Is that because men shaped our history more (since history tends to equate to who invaded who)? I was going to say we never hear about Mrs. Niall (either of them) or Mrs. Khan but then I googled 'most famous women in history' and there she was

"11. Borte Ujin (1161-1230) was the wife of Genghis Khan and empress of the Mongolian Empire, the largest land empire in history. She was one of Genghis Khan’s most trusted advisors and ruled the Mongol homeland in the long periods when he’d be away at war."

http://bigthink.com/paul-ratner/top-15-most-powerful-women-in-history

(no. 1 in the list doesn't seem to offer much mileage in this thread)

Osiris
12-09-2017, 08:27 PM
I have K1c1g, I3a, H3h and W6a in my tree. The only one that seems to show some history is W6a+A4164G which looks like it's Uralic in origin. The others still seem really well smeared across Europe.

I always thought that the Y chromosomes should switch to two letter halogroup name then there would be no confusion between mtdna and y haplogroup names. Of course with so much history on the internet you'll always turn up historic vesions in web searches.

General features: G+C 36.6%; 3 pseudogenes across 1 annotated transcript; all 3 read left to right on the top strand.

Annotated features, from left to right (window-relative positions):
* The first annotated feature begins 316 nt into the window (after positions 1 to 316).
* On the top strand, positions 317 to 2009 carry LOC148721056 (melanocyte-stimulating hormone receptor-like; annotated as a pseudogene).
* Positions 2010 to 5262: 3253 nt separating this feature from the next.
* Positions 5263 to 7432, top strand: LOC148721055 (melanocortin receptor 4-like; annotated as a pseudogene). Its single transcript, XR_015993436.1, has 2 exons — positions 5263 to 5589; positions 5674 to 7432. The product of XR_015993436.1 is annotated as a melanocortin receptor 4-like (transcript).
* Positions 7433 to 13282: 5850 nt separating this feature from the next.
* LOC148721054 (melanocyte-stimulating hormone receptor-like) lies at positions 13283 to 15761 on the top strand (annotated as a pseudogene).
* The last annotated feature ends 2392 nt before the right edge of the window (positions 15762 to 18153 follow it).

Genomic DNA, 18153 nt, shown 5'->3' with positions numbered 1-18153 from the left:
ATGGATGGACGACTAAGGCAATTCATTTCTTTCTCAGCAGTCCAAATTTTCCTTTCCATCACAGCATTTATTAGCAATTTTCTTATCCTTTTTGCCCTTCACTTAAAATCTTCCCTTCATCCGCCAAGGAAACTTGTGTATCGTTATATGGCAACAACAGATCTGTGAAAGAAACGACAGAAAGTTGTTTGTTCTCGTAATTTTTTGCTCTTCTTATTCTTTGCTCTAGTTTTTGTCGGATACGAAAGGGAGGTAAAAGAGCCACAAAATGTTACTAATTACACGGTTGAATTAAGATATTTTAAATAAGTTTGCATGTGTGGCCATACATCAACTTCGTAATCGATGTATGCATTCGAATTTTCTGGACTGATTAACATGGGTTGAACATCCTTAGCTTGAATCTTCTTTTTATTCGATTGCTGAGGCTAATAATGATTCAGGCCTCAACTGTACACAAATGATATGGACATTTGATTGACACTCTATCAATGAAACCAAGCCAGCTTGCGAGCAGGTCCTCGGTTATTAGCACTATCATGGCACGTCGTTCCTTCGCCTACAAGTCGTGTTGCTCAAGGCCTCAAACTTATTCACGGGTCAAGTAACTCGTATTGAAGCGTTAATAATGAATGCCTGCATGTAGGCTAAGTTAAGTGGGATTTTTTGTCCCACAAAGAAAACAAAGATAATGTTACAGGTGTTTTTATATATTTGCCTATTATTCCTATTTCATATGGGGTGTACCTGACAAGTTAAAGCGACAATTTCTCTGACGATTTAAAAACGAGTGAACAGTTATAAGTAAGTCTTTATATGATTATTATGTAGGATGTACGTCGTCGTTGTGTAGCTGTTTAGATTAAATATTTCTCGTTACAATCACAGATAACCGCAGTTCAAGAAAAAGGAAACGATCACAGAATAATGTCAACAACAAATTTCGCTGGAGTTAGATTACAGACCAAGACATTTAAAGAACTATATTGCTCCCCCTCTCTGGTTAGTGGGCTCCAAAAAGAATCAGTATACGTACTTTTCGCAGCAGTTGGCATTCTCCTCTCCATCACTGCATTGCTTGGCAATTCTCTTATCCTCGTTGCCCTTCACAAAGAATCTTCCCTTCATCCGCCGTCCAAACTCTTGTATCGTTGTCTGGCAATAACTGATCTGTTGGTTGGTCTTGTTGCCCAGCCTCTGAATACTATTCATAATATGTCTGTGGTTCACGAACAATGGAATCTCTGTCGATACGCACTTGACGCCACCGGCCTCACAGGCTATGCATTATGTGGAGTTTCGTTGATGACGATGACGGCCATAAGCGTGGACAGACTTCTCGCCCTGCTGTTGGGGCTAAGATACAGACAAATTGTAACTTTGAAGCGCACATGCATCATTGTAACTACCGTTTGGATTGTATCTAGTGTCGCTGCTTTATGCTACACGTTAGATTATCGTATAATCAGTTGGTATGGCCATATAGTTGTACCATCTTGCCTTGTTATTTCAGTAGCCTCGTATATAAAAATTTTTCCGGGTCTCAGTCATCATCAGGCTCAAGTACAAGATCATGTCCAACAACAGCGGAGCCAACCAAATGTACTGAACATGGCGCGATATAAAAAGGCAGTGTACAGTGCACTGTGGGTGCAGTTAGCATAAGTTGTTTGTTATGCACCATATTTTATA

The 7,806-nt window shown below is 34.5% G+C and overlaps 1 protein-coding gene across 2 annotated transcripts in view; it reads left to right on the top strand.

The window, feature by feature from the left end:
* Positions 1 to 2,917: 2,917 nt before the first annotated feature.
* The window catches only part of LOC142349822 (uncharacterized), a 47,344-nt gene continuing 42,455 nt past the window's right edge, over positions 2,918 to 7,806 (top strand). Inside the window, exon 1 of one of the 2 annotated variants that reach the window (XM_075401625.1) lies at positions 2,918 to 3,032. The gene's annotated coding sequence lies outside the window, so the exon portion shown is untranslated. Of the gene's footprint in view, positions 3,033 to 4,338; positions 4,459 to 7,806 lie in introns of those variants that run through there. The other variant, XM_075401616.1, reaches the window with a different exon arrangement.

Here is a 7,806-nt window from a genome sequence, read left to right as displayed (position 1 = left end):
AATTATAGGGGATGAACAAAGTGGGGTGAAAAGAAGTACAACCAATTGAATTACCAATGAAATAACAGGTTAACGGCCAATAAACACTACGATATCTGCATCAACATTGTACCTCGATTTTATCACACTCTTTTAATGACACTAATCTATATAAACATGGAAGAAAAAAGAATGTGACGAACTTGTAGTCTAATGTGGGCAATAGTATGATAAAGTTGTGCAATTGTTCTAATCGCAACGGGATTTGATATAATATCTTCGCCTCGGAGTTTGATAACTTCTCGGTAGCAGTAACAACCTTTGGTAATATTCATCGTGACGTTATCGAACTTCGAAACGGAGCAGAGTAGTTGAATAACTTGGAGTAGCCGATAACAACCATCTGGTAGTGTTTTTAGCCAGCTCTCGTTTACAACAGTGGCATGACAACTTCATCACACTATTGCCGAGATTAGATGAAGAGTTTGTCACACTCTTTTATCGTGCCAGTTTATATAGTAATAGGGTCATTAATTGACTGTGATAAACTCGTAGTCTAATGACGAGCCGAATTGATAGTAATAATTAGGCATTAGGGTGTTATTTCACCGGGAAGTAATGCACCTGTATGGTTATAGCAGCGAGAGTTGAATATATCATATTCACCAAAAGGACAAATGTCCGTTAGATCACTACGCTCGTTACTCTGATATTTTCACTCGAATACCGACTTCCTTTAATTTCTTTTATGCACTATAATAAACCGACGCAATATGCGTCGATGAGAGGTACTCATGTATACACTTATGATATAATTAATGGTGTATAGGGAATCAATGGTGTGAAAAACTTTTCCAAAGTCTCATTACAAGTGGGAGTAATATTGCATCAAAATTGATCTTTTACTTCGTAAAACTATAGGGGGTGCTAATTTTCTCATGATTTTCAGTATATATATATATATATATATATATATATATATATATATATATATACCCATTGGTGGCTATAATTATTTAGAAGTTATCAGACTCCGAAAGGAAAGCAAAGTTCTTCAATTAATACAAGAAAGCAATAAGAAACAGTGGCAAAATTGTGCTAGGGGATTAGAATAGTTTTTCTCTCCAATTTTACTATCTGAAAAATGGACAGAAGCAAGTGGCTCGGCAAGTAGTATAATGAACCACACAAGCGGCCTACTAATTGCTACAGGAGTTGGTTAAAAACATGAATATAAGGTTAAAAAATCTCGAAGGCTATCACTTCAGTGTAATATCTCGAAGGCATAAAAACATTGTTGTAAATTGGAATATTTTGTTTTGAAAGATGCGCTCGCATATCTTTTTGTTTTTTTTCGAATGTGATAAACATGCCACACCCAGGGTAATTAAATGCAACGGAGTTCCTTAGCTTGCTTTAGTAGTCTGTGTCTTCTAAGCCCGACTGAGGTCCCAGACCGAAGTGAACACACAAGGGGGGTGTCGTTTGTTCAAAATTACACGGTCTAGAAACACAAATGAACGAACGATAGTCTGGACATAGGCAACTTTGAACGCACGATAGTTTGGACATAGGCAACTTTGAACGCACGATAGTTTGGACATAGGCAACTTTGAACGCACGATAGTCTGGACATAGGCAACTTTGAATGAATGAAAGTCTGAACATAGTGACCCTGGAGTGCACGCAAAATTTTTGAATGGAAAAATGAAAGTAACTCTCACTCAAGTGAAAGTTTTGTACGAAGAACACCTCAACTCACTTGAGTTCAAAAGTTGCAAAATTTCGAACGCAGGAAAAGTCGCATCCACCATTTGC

razyn
12-09-2017, 09:00 PM
I was mildly interested in my mtDNA, T2f3; when that was newly discovered, I swapped a few emails with Ian Logan, jumped through the recommended hoops and joined the T2 project at FTDNA. Then after FTDNA started up the new display format, that project had a forum option; I participated in the short-lived phenomenon of lively discussions on it. In which, btw, no admin of the project ever participated at all. One day, one of them presumably saw the GAP verbiage, "You have converted to myGroups. Undo this conversion at any time." And someone Undid. So, all the T2 forum activity went to the Island of Lost Posts, taking with it whatever interest (and connectivity) the rest of us had, that the admins clearly did not share.